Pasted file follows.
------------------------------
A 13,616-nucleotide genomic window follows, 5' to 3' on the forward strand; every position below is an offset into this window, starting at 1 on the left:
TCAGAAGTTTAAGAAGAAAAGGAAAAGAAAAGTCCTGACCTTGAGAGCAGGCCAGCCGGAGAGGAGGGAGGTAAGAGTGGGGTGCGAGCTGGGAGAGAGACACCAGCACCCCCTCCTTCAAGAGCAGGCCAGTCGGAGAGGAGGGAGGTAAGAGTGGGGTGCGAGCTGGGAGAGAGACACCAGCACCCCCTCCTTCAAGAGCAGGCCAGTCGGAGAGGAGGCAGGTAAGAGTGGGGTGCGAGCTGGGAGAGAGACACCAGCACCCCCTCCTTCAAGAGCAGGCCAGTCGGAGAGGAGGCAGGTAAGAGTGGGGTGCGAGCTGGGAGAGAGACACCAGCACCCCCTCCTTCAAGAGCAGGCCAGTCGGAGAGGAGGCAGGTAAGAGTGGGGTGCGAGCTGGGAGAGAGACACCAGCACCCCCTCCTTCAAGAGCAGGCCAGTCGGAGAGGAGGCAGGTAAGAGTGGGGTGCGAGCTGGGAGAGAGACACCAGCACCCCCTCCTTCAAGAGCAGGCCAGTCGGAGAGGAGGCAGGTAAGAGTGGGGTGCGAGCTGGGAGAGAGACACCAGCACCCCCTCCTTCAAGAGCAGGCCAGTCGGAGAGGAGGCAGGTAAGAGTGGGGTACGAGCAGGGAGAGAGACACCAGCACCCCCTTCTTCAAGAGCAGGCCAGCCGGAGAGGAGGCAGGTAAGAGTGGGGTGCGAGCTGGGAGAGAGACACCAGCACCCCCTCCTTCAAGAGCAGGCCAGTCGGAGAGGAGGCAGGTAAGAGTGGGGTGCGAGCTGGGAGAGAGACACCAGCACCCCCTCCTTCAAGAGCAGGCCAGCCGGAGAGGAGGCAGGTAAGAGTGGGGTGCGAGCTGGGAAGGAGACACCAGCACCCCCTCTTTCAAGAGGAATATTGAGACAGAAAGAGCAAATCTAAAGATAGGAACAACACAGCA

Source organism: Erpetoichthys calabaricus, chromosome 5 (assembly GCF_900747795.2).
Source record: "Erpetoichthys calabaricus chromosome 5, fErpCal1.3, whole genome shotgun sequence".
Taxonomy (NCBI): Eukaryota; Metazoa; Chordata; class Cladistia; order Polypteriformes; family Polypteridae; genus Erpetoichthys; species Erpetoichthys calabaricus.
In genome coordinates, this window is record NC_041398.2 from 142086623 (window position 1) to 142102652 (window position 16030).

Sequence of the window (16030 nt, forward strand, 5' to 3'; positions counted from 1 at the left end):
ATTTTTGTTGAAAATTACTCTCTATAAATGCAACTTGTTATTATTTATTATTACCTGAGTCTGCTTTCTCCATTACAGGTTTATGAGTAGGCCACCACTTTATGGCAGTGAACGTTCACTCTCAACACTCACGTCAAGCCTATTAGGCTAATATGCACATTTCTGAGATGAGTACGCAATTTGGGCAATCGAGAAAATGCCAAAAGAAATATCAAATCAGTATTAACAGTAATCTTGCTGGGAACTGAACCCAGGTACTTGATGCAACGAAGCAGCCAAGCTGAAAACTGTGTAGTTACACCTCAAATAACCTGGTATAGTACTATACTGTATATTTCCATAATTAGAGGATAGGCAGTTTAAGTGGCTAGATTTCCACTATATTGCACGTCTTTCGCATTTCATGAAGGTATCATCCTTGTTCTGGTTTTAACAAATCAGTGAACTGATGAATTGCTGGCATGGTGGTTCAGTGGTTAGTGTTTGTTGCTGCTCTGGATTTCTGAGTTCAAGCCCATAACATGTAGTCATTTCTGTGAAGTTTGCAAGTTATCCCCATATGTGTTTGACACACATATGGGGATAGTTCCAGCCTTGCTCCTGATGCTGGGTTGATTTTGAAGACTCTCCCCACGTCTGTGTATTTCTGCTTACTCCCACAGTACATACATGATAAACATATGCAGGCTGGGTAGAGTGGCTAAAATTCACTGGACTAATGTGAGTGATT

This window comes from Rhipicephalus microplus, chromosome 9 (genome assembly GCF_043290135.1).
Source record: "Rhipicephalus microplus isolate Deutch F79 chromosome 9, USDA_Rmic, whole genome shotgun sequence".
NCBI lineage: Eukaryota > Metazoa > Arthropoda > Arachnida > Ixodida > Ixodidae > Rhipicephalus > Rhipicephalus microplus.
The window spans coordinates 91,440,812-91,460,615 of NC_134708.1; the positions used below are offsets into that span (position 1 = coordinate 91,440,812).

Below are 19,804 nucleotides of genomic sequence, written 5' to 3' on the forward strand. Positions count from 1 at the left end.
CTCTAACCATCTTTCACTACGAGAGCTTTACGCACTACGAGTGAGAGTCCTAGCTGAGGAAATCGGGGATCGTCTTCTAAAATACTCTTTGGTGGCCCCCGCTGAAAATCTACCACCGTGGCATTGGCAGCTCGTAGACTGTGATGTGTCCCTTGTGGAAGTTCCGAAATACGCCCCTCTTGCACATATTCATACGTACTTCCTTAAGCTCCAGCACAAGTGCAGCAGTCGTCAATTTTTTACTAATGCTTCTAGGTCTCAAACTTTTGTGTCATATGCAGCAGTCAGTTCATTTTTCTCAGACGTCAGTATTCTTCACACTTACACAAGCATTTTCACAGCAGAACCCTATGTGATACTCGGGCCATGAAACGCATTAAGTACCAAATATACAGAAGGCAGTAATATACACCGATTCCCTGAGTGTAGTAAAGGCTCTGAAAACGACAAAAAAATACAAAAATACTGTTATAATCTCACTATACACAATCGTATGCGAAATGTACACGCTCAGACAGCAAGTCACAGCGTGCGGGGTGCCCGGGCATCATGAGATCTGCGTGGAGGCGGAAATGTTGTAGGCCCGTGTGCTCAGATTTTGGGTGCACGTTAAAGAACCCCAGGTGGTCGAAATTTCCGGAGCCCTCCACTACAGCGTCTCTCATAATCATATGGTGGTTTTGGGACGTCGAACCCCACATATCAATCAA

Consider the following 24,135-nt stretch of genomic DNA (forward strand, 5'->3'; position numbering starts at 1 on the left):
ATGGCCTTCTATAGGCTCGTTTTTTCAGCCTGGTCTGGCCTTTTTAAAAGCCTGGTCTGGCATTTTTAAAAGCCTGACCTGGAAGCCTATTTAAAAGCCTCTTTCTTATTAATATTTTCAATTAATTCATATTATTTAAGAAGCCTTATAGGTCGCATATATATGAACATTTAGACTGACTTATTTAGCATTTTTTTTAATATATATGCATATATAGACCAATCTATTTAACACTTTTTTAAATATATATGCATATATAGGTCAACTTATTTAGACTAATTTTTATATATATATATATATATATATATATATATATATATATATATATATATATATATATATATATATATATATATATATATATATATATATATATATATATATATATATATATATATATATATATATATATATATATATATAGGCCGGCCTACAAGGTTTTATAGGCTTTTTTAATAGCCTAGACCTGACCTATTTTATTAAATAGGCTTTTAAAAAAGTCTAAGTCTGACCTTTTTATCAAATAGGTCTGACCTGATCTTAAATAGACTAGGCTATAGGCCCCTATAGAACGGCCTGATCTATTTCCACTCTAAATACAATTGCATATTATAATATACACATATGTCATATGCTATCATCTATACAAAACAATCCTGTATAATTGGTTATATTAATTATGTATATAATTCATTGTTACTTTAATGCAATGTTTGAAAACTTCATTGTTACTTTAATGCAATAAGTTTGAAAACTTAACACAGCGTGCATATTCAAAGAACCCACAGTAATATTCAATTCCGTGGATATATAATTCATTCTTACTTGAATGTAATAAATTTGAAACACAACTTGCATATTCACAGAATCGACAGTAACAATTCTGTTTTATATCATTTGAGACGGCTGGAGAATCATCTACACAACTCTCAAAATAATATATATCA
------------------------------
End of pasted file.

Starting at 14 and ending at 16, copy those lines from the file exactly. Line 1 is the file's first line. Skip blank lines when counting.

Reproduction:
CTCTAACCATCTTTCACTACGAGAGCTTTACGCACTACGAGTGAGAGTCCTAGCTGAGGAAATCGGGGATCGTCTTCTAAAATACTCTTTGGTGGCCCCCGCTGAAAATCTACCACCGTGGCATTGGCAGCTCGTAGACTGTGATGTGTCCCTTGTGGAAGTTCCGAAATACGCCCCTCTTGCACATATTCATACGTACTTCCTTAAGCTCCAGCACAAGTGCAGCAGTCGTCAATTTTTTACTAATGCTTCTAGGTCTCAAACTTTTGTGTCATATGCAGCAGTCAGTTCATTTTTCTCAGACGTCAGTATTCTTCACACTTACACAAGCATTTTCACAGCAGAACCCTATGTGATACTCGGGCCATGAAACGCATTAAGTACCAAATATACAGAAGGCAGTAATATACACCGATTCCCTGAGTGTAGTAAAGGCTCTGAAAACGACAAAAAAATACAAAAATACTGTTATAATCTCACTATACACAATCGTATGCGAAATGTACACGCTCAGACAGCAAGTCACAGCGTGCGGGGTGCCCGGGCATCATGAGATCTGCGTGGAGGCGGAAATGTTGTAGGCCCGTGTGCTCAGATTTTGGGTGCACGTTAAAGAACCCCAGGTGGTCGAAATTTCCGGAGCCCTCCACTACAGCGTCTCTCATAATCATATGGTGGTTTTGGGACGTCGAACCCCACATATCAATCAA

Consider the following 24,135-nt stretch of genomic DNA (forward strand, 5'->3'; position numbering starts at 1 on the left):
ATGGCCTTCTATAGGCTCGTTTTTTCAGCCTGGTCTGGCCTTTTTAAAAGCCTGGTCTGGCATTTTTAAAAGCCTGACCTGGAAGCCTATTTAAAAGCCTCTTTCTTATTAATATTTTCAATTAATTCATATTATTTAAGAAGCCTTATAGGTCGCATATATATGAACATTTAGACTGACTTATTTAGCATTTTTTTTAATATATATGCATATATAGACCAATCTATTTAACACTTTTTTAAATATATATGCATATATAGGTCAACTTATTTAGACTAATTTTTATATATATATATATATATATATATATATATATATATATATATATATATATATATATATATATATATATATATATATATATATATATATATATATATATATATATATATATATATATATATATATATATATATATATATAGGCCGGCCTACAAGGTTTTATAGGCTTTTTTAATAGCCTAGACCTGACCTATTTTATTAAATAGGCTTTTAAAAAAGTCTAAGTCTGACCTTTTTATCAAATAGGTCTGACCTGATCTTAAATAGACTAGGCTATAGGCCCCTATAGAACGGCCTGATCTATTTCCACTCTAAATACAATTGCATATTATAATATACACATATGTCATATGCTATCATCTATACAAAACAATCCTGTATAATTGGTTATATTAATTATGTATATAATTCATTGTTACTTTAATGCAATGTTTGAAAACTTCATTGTTACTTTAATGCAATAAGTTTGAAAACTTAACACAGCGTGCATATTCAAAGAACCCACAGTAATATTCAATTCCGTGGATATATAATTCATTCTTACTTGAATGTAATAAATTTGAAACACAACTTGCATATTCACAGAATCGACAGTAACAATTCTGTTTTATATCATTTGAGACGGCTGGAGAATCATCTACACAACTCTCAAAATAATATATATCA